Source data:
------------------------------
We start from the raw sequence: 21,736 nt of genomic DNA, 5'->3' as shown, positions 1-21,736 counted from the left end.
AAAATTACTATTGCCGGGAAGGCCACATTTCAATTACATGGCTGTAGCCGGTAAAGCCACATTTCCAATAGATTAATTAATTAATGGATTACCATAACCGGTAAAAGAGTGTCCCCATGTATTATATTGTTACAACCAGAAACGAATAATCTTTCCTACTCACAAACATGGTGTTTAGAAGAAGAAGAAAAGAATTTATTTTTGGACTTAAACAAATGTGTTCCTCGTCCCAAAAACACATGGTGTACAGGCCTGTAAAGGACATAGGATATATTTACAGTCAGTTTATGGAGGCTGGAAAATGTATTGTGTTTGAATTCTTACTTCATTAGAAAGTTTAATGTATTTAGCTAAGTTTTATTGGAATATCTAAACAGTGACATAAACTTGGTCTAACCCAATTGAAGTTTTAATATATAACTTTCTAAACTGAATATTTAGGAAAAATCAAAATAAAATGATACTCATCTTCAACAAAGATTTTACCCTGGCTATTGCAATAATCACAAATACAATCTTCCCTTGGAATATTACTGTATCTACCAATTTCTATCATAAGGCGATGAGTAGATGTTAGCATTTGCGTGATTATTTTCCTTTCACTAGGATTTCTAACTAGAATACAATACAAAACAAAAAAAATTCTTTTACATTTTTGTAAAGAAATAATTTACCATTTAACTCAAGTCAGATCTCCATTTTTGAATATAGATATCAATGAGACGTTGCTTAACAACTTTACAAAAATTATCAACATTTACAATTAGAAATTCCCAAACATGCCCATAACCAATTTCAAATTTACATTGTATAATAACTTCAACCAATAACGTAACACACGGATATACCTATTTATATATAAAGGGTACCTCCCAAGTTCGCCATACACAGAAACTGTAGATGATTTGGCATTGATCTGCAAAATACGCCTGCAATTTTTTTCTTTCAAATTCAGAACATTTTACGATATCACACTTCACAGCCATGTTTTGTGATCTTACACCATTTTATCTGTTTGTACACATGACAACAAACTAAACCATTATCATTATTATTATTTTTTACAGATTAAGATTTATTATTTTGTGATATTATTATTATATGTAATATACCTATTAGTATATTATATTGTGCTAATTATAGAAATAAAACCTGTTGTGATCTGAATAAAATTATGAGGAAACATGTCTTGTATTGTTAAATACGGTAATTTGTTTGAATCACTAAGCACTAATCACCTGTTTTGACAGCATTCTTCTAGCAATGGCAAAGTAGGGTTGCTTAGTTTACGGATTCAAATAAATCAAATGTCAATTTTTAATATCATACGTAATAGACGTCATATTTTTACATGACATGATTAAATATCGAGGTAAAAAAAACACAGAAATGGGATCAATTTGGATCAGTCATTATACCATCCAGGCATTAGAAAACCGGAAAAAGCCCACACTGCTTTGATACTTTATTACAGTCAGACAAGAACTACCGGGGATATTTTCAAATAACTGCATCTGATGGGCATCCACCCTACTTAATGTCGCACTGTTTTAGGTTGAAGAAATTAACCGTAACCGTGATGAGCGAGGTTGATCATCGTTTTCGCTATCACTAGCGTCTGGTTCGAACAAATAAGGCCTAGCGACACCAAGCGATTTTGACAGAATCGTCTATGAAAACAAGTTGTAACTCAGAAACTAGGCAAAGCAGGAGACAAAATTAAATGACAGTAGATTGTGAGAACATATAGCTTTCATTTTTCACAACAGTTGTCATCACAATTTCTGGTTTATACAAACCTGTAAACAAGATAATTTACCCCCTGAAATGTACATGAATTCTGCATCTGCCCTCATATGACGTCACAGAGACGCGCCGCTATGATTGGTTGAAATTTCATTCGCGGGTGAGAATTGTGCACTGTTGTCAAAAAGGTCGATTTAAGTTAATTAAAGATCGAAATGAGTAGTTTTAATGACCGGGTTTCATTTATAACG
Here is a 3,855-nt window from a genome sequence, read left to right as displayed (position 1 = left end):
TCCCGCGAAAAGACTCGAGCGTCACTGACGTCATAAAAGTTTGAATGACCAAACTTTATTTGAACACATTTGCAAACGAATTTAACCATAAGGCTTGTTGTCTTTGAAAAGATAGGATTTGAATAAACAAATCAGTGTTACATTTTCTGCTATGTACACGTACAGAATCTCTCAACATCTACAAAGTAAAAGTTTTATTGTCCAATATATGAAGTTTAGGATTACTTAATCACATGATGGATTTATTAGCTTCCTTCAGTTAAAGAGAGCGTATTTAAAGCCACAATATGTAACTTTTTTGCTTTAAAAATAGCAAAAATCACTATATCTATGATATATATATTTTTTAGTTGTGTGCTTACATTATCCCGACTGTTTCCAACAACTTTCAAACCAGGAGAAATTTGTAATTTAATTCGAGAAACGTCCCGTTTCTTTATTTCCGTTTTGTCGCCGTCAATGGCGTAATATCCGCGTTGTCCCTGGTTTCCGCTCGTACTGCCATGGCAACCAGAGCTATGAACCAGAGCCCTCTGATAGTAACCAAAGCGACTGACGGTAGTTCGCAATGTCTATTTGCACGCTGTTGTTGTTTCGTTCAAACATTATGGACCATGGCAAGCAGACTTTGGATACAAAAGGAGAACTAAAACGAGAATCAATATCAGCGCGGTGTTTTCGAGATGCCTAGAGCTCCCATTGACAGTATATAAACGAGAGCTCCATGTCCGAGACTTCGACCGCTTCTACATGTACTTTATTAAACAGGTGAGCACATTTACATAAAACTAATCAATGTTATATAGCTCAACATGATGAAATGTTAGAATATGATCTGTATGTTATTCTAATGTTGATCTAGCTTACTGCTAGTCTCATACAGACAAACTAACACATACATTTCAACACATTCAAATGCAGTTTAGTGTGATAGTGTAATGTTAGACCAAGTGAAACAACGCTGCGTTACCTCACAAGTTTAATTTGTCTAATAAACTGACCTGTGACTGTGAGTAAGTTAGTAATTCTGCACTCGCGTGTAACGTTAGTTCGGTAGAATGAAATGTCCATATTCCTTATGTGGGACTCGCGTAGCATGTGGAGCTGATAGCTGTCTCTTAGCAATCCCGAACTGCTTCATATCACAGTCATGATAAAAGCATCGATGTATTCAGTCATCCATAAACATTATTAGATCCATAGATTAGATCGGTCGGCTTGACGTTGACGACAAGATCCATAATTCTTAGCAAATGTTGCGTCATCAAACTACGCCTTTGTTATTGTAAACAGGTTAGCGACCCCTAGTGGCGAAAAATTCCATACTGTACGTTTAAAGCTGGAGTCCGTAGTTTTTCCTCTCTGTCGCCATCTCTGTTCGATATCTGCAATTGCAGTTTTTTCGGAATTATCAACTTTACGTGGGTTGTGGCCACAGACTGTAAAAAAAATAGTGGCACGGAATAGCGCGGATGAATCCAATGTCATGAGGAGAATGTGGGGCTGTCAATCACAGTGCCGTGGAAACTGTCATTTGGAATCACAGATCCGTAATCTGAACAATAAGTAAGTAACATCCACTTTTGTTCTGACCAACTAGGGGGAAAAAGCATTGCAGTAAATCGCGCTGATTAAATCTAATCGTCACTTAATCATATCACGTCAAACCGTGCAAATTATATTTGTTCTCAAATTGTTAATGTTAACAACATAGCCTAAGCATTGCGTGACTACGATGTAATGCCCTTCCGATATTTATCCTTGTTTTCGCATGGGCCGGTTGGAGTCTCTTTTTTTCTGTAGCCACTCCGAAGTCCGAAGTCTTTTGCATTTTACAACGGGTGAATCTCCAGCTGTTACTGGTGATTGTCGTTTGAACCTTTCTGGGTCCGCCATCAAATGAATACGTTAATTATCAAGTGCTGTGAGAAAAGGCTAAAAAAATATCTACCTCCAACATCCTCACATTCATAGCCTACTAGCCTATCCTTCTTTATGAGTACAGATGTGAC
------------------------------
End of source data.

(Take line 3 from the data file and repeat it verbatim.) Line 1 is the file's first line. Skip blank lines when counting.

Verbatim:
Here is a 3,855-nt window from a genome sequence, read left to right as displayed (position 1 = left end):